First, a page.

Harry Leslie Smith is an RAF veteran who survived the Great Depression and World War II to become a vocal advocate for the UK’s democratic institutions. Now at the grand age of 95, Harry is touring refugee camps to make one last stand.
It was the 2008 financial crisis that hit a nerve for the ex-serviceman and pushed Harry into politics. “It provoked me into becoming more antagonistic about how we are being fed information,” says Harry. “We were made to pay for the crash, and there was no punishment whatsoever for the perpetrators. The people paid the money back out of the government’s coffers. We had to pay back what was borrowed in the first place. Then the government brought in austerity.”
Having lived through the Great Depression, nonagenarian Harry is well-placed to comment on the negative and often unseen impact of poverty. Born in Yorkshire in 1923, well before the advent of the NHS, his parents couldn’t afford medicine for his older sister Marion who was suffering from tuberculosis. She was sent to the workhouse’s infirmary and was buried in a pauper’s pit – as was Harry’s father. Harry served as a child labourer when he was only seven-years-old and suffered from extreme malnutrition.
“Great inequality and injustice gets my dander up. There will always be an element of poverty,” says Harry. “We will always have to contend with people who can’t protect themselves, and who are unable to find work and provide for themselves.”
After his wife died, Harry also lost his middle son and it was through writing and talking that he survived. The books he wrote about his past touched a nerve with the public – while the Great Depression feels like the distant past in the 21st century, for Harry, it was simply his childhood. Harry’s passion for the NHS led him to be asked to the Labour Party conference in 2017 to elucidate on the importance of free healthcare for everyone – from someone who remembers what it was like before 1948.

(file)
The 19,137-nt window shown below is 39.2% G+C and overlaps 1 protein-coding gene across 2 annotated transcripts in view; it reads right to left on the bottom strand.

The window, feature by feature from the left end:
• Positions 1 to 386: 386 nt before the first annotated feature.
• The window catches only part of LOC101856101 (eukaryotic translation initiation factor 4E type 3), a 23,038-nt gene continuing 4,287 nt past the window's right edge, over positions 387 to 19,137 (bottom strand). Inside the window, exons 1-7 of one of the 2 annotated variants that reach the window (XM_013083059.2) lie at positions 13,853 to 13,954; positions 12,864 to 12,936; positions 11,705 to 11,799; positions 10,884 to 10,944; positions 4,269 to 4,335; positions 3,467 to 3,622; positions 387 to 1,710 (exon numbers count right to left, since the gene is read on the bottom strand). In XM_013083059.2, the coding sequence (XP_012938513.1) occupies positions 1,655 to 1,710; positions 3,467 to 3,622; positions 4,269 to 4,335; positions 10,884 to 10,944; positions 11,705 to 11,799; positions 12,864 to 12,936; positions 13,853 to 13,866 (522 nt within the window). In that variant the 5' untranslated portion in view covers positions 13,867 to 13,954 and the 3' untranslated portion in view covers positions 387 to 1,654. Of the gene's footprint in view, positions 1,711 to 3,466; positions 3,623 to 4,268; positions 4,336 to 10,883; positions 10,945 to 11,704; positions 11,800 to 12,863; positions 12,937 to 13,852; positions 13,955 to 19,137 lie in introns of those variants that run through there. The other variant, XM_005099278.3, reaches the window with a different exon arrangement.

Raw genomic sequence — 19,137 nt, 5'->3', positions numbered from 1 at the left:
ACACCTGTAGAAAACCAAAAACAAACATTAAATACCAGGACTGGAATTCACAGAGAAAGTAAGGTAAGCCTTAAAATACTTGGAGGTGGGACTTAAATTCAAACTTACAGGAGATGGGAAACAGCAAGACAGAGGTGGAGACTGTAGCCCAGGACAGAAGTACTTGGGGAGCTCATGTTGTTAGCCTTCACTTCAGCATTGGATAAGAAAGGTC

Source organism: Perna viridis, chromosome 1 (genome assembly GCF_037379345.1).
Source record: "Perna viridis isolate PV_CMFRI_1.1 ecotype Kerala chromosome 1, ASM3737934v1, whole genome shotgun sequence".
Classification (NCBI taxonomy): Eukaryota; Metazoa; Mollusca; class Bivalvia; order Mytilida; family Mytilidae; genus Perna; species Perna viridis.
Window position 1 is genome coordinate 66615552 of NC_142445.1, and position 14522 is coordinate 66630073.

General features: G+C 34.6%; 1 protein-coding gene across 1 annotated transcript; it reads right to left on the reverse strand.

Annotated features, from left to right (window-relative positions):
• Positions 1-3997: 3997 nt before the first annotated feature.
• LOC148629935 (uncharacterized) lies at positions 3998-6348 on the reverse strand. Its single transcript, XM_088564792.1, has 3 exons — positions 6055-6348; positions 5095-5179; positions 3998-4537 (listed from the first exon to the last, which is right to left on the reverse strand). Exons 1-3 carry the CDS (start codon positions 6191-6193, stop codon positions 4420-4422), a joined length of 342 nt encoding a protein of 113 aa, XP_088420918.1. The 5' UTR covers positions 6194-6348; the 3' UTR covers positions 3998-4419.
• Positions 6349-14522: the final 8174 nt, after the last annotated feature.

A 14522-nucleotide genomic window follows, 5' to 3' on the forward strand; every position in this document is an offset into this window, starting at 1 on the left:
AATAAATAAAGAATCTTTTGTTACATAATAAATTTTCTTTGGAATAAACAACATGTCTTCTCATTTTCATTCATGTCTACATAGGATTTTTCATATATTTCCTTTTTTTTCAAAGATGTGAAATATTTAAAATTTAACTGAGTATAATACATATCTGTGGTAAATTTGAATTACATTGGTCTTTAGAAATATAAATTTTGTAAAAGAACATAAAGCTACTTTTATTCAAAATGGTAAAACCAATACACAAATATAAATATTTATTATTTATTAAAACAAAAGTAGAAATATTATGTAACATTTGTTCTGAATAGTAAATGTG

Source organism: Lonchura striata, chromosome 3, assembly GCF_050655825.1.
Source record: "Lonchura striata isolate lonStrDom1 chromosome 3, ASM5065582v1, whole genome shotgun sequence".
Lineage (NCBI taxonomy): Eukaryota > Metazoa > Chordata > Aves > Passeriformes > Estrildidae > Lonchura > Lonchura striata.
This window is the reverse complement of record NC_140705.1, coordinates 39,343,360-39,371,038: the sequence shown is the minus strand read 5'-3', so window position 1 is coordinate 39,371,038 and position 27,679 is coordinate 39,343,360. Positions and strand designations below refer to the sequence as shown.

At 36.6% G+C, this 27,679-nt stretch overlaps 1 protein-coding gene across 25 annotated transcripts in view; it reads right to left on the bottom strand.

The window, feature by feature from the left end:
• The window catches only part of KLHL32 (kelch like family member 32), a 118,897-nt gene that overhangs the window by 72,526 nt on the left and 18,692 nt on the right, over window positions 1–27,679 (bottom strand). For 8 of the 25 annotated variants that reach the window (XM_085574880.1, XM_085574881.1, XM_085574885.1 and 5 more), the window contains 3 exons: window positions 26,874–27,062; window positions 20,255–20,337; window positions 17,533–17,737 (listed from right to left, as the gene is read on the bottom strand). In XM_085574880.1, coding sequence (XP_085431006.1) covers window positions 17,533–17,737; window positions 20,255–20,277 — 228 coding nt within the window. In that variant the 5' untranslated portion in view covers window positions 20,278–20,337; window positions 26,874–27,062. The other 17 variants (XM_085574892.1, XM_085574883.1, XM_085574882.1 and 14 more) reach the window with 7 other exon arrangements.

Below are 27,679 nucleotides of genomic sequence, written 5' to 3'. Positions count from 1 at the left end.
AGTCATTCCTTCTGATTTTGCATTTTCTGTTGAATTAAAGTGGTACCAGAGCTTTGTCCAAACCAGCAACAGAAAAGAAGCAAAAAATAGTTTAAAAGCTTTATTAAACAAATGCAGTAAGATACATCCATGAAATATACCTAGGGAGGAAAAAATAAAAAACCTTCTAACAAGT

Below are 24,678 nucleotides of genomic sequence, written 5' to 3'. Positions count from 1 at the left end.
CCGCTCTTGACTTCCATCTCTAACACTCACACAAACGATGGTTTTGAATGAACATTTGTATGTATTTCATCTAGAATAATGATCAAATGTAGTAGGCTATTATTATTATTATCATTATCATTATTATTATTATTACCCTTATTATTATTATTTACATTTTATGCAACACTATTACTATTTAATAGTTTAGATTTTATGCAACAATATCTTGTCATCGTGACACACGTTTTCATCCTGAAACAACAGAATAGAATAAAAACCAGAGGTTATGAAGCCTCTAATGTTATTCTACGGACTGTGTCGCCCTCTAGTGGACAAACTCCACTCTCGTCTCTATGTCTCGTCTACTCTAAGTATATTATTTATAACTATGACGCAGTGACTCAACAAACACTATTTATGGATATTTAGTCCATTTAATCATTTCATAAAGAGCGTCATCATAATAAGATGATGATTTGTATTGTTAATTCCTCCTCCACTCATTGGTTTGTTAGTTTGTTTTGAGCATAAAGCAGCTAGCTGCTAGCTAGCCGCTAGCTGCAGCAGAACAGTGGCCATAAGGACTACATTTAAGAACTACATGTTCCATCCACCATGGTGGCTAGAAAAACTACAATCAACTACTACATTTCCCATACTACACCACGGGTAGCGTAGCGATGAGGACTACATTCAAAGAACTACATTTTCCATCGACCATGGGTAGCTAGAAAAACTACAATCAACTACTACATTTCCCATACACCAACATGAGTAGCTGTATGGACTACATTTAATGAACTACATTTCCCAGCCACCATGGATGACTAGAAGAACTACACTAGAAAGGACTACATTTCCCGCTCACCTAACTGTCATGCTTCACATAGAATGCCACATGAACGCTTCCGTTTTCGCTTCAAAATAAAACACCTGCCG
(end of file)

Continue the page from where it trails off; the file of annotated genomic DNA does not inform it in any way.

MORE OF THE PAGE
Harry climbed out of poverty in part by signing up for the RAF when he was 18-years-old. He spent seven years across Europe serving as a wireless operator, ending up in occupied Germany after the war.
It was there that he met his wife, Friede, who he took back to England when he was decommissioned and then onto Canada where he now lives. Understandably, World War II had a powerful impact on him – the RAF ethos of respect, integrity and loyalty are still strong within him.
After the Allies won the war, the struggle wasn’t over for millions of people. There were many displaced people from all over Europe, hoping for a better life. As Harry points out, the UK welcomed many refugees after their countries were torn apart by war and their lives changed forever. In war-torn Berlin, he saw the city trying to rebuild itself and it resulted in the strong and unwavering belief in helping refugees from all over the world. Refugees have been hugely politicised and immigration is a hot and divisive topic in the Western world – but not for Harry.
“I went to the big refugee camp in Calais. I was appalled, it was monstrous,” Harry explains. “They’ve built shacks to keep out the rain, and there’s barely enough room to give them space to sleep and cook. They’ve built churches where they devoutly worship. I had the misfortune of meeting a ten-year-old boy who had lost his parents, and he was living in the camp alone. I was devastated. You can’t describe it – it’s indescribable. People shouldn’t have to live like that in this day and age. Why don’t people realise that we’re just like them?” he asks.
Harry is crowdfunding his trips to the world’s refugee camps in order to highlight the poor conditions in which they’re forced to live, and hopes to find out what drives humanity – kindness or greed. “I’m not optimistic. I’m planning several more trips to refugee camps. The next trip is to the US to check up on their borders to see what they’re doing. Are we so immune to pain that we’re not able to sympathise?”
Harry, who emigrated to Canada with his family in the 50s found it easy to find work post-war, empathises strongly with refugees. “These people are just like us. I came to Canada to make a better life for myself and my children. Why can’t people do the same?”
One of the oldest people on Twitter, Harry sharply cuts through fake news, taking out fascists, neo-Nazis and the wilfully uninformed. As a former serviceman who lived through the poverty of the 30s and World War II, he’s lived through the hardest times of the twentieth century and is in a prime position to comment on the political climate.
Harry points out that he has to deal with people taking a nostalgic view of the past – often with rose-tinted glasses. “Unfortunately, most people don’t seem to have all the information about how life used to be. Life wasn’t always like this, in the old days, we didn’t have as much autonomy. You’ve got to speak up for yourself, and don’t hesitate to do it,” he urges.